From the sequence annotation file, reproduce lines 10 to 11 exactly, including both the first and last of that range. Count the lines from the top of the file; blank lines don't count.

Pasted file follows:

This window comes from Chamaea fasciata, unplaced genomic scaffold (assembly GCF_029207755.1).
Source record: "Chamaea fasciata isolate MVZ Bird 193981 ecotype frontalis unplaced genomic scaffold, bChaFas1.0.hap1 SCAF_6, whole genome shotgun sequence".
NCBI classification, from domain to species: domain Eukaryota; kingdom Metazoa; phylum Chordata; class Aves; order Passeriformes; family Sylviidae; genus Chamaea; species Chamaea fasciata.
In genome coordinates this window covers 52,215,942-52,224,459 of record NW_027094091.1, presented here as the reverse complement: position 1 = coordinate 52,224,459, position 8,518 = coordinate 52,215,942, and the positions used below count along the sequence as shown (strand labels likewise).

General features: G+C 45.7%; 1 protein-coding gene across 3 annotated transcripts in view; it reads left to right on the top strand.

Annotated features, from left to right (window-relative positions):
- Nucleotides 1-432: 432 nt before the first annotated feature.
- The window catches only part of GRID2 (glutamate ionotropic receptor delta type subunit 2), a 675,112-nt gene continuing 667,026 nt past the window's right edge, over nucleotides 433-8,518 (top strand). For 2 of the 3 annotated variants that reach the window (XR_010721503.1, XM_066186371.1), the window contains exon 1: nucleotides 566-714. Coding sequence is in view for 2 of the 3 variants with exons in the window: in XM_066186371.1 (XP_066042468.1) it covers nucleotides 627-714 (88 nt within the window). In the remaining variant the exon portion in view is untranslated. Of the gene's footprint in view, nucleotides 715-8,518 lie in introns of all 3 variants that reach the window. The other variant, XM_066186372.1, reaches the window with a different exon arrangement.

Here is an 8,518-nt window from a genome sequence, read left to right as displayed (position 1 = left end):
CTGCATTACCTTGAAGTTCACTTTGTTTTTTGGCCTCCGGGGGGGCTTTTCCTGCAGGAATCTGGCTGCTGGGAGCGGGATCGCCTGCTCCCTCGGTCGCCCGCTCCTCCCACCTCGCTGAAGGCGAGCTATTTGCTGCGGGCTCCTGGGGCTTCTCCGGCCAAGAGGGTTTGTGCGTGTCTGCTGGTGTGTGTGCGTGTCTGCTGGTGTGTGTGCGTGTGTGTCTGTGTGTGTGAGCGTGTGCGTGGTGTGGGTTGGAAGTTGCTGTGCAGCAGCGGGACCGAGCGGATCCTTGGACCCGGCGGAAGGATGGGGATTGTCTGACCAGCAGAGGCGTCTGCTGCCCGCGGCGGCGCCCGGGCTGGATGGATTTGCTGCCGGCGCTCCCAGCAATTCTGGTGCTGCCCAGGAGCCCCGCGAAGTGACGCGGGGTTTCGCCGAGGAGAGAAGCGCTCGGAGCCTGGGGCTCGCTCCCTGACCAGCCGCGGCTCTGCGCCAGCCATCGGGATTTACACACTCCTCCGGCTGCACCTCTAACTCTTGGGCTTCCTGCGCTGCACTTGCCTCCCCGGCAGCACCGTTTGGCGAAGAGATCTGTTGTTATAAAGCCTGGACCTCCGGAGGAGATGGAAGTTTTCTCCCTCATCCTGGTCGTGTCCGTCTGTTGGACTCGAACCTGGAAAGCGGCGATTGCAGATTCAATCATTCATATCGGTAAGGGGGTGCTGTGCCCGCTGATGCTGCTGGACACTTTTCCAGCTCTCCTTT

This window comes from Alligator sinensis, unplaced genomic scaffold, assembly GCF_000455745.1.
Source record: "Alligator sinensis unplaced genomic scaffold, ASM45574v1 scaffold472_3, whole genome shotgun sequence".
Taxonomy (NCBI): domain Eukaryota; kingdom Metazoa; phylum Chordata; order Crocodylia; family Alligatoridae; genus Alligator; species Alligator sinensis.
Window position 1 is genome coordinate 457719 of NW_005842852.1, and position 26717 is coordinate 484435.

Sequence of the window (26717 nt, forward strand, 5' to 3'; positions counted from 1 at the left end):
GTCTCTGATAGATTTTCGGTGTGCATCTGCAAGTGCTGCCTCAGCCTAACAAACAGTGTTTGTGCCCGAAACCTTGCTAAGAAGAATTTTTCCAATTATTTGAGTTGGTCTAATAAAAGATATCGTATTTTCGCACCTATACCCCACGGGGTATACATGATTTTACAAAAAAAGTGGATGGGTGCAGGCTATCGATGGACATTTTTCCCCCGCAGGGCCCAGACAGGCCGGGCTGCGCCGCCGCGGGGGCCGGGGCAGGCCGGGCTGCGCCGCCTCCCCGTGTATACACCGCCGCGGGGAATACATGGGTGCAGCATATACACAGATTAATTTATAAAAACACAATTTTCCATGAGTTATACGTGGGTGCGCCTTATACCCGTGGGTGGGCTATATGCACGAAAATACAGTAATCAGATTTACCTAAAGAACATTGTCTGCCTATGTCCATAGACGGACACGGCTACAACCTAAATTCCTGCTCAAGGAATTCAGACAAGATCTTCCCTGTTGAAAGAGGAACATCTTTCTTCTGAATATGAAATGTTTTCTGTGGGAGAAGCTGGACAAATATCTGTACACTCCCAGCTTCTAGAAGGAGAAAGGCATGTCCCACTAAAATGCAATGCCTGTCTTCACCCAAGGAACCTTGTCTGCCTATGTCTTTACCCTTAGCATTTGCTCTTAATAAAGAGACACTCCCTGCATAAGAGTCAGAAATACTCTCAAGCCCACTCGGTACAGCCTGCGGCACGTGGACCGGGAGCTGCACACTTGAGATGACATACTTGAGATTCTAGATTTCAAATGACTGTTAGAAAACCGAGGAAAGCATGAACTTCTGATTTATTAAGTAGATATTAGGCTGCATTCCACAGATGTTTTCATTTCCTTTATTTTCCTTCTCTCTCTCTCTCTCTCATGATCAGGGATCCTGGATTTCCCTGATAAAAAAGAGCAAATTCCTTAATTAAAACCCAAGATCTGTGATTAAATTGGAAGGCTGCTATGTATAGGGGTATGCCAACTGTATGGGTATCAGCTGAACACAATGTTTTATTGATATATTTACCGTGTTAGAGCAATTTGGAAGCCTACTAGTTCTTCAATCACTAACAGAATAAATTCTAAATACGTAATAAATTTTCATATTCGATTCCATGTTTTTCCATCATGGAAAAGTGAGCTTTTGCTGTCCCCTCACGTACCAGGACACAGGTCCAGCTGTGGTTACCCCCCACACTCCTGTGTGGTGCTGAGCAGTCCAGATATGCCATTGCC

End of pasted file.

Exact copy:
CTGCATTACCTTGAAGTTCACTTTGTTTTTTGGCCTCCGGGGGGGCTTTTCCTGCAGGAATCTGGCTGCTGGGAGCGGGATCGCCTGCTCCCTCGGTCGCCCGCTCCTCCCACCTCGCTGAAGGCGAGCTATTTGCTGCGGGCTCCTGGGGCTTCTCCGGCCAAGAGGGTTTGTGCGTGTCTGCTGGTGTGTGTGCGTGTCTGCTGGTGTGTGTGCGTGTGTGTCTGTGTGTGTGAGCGTGTGCGTGGTGTGGGTTGGAAGTTGCTGTGCAGCAGCGGGACCGAGCGGATCCTTGGACCCGGCGGAAGGATGGGGATTGTCTGACCAGCAGAGGCGTCTGCTGCCCGCGGCGGCGCCCGGGCTGGATGGATTTGCTGCCGGCGCTCCCAGCAATTCTGGTGCTGCCCAGGAGCCCCGCGAAGTGACGCGGGGTTTCGCCGAGGAGAGAAGCGCTCGGAGCCTGGGGCTCGCTCCCTGACCAGCCGCGGCTCTGCGCCAGCCATCGGGATTTACACACTCCTCCGGCTGCACCTCTAACTCTTGGGCTTCCTGCGCTGCACTTGCCTCCCCGGCAGCACCGTTTGGCGAAGAGATCTGTTGTTATAAAGCCTGGACCTCCGGAGGAGATGGAAGTTTTCTCCCTCATCCTGGTCGTGTCCGTCTGTTGGACTCGAACCTGGAAAGCGGCGATTGCAGATTCAATCATTCATATCGGTAAGGGGGTGCTGTGCCCGCTGATGCTGCTGGACACTTTTCCAGCTCTCCTTT

This window comes from Alligator sinensis, unplaced genomic scaffold, assembly GCF_000455745.1.